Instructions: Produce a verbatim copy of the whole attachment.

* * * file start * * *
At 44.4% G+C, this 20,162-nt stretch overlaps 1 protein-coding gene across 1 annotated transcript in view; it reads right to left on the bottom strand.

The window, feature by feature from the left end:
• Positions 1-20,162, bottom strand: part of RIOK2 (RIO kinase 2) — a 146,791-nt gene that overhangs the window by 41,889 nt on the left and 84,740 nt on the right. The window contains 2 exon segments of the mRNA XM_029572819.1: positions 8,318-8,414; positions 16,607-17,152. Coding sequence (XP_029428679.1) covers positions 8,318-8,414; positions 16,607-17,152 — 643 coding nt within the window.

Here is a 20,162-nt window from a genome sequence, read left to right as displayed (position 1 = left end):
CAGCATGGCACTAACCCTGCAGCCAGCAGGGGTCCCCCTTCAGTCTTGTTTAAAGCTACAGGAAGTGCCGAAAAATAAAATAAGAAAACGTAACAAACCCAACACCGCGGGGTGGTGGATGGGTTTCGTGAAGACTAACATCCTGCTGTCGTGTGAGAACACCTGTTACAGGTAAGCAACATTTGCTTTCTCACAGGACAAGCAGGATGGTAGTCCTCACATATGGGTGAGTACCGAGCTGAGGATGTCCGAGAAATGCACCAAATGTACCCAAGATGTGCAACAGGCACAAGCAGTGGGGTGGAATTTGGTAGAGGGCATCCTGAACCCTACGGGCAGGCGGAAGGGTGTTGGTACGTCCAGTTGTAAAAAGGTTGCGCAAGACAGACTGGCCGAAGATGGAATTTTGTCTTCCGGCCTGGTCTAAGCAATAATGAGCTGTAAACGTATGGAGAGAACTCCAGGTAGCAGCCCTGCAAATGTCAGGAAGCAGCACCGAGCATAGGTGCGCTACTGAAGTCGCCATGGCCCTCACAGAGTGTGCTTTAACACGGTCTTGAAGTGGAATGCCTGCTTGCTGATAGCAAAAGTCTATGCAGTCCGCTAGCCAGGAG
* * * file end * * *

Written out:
At 44.4% G+C, this 20,162-nt stretch overlaps 1 protein-coding gene across 1 annotated transcript in view; it reads right to left on the bottom strand.

The window, feature by feature from the left end:
• Positions 1-20,162, bottom strand: part of RIOK2 (RIO kinase 2) — a 146,791-nt gene that overhangs the window by 41,889 nt on the left and 84,740 nt on the right. The window contains 2 exon segments of the mRNA XM_029572819.1: positions 8,318-8,414; positions 16,607-17,152. Coding sequence (XP_029428679.1) covers positions 8,318-8,414; positions 16,607-17,152 — 643 coding nt within the window.

Here is a 20,162-nt window from a genome sequence, read left to right as displayed (position 1 = left end):
CAGCATGGCACTAACCCTGCAGCCAGCAGGGGTCCCCCTTCAGTCTTGTTTAAAGCTACAGGAAGTGCCGAAAAATAAAATAAGAAAACGTAACAAACCCAACACCGCGGGGTGGTGGATGGGTTTCGTGAAGACTAACATCCTGCTGTCGTGTGAGAACACCTGTTACAGGTAAGCAACATTTGCTTTCTCACAGGACAAGCAGGATGGTAGTCCTCACATATGGGTGAGTACCGAGCTGAGGATGTCCGAGAAATGCACCAAATGTACCCAAGATGTGCAACAGGCACAAGCAGTGGGGTGGAATTTGGTAGAGGGCATCCTGAACCCTACGGGCAGGCGGAAGGGTGTTGGTACGTCCAGTTGTAAAAAGGTTGCGCAAGACAGACTGGCCGAAGATGGAATTTTGTCTTCCGGCCTGGTCTAAGCAATAATGAGCTGTAAACGTATGGAGAGAACTCCAGGTAGCAGCCCTGCAAATGTCAGGAAGCAGCACCGAGCATAGGTGCGCTACTGAAGTCGCCATGGCCCTCACAGAGTGTGCTTTAACACGGTCTTGAAGTGGAATGCCTGCTTGCTGATAGCAAAAGTCTATGCAGTCCGCTAGCCAGGAG